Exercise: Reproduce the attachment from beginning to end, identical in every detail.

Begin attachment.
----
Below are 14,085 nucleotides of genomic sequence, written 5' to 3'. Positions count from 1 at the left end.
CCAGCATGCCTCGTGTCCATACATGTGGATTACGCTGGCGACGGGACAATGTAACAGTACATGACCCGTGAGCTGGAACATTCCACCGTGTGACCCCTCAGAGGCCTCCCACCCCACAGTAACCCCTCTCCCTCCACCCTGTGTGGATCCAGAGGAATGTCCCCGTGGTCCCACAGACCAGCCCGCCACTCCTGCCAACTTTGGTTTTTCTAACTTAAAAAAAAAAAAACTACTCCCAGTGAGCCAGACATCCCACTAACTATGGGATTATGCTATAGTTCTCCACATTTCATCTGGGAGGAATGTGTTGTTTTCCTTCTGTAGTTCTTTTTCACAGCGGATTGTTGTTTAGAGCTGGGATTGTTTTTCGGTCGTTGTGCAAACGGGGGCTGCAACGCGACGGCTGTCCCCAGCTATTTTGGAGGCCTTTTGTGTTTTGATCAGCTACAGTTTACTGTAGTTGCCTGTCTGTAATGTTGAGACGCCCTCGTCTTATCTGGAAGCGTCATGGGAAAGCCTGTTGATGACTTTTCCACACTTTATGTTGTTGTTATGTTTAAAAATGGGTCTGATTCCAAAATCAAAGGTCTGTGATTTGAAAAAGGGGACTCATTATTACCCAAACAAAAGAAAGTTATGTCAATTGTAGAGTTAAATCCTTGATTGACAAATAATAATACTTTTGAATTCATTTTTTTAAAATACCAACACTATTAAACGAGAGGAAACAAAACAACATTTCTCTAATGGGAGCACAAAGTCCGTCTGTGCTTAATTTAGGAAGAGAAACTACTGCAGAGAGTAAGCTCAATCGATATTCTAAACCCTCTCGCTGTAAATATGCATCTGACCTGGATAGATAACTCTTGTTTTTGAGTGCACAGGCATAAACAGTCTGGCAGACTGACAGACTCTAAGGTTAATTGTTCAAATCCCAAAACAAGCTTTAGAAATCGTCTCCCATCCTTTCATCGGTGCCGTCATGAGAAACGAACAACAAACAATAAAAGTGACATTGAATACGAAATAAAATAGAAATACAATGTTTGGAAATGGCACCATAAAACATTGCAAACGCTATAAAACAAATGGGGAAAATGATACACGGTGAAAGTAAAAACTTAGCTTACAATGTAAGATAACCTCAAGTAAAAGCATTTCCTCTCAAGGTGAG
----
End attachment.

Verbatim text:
Below are 14,085 nucleotides of genomic sequence, written 5' to 3'. Positions count from 1 at the left end.
CCAGCATGCCTCGTGTCCATACATGTGGATTACGCTGGCGACGGGACAATGTAACAGTACATGACCCGTGAGCTGGAACATTCCACCGTGTGACCCCTCAGAGGCCTCCCACCCCACAGTAACCCCTCTCCCTCCACCCTGTGTGGATCCAGAGGAATGTCCCCGTGGTCCCACAGACCAGCCCGCCACTCCTGCCAACTTTGGTTTTTCTAACTTAAAAAAAAAAAAACTACTCCCAGTGAGCCAGACATCCCACTAACTATGGGATTATGCTATAGTTCTCCACATTTCATCTGGGAGGAATGTGTTGTTTTCCTTCTGTAGTTCTTTTTCACAGCGGATTGTTGTTTAGAGCTGGGATTGTTTTTCGGTCGTTGTGCAAACGGGGGCTGCAACGCGACGGCTGTCCCCAGCTATTTTGGAGGCCTTTTGTGTTTTGATCAGCTACAGTTTACTGTAGTTGCCTGTCTGTAATGTTGAGACGCCCTCGTCTTATCTGGAAGCGTCATGGGAAAGCCTGTTGATGACTTTTCCACACTTTATGTTGTTGTTATGTTTAAAAATGGGTCTGATTCCAAAATCAAAGGTCTGTGATTTGAAAAAGGGGACTCATTATTACCCAAACAAAAGAAAGTTATGTCAATTGTAGAGTTAAATCCTTGATTGACAAATAATAATACTTTTGAATTCATTTTTTTAAAATACCAACACTATTAAACGAGAGGAAACAAAACAACATTTCTCTAATGGGAGCACAAAGTCCGTCTGTGCTTAATTTAGGAAGAGAAACTACTGCAGAGAGTAAGCTCAATCGATATTCTAAACCCTCTCGCTGTAAATATGCATCTGACCTGGATAGATAACTCTTGTTTTTGAGTGCACAGGCATAAACAGTCTGGCAGACTGACAGACTCTAAGGTTAATTGTTCAAATCCCAAAACAAGCTTTAGAAATCGTCTCCCATCCTTTCATCGGTGCCGTCATGAGAAACGAACAACAAACAATAAAAGTGACATTGAATACGAAATAAAATAGAAATACAATGTTTGGAAATGGCACCATAAAACATTGCAAACGCTATAAAACAAATGGGGAAAATGATACACGGTGAAAGTAAAAACTTAGCTTACAATGTAAGATAACCTCAAGTAAAAGCATTTCCTCTCAAGGTGAG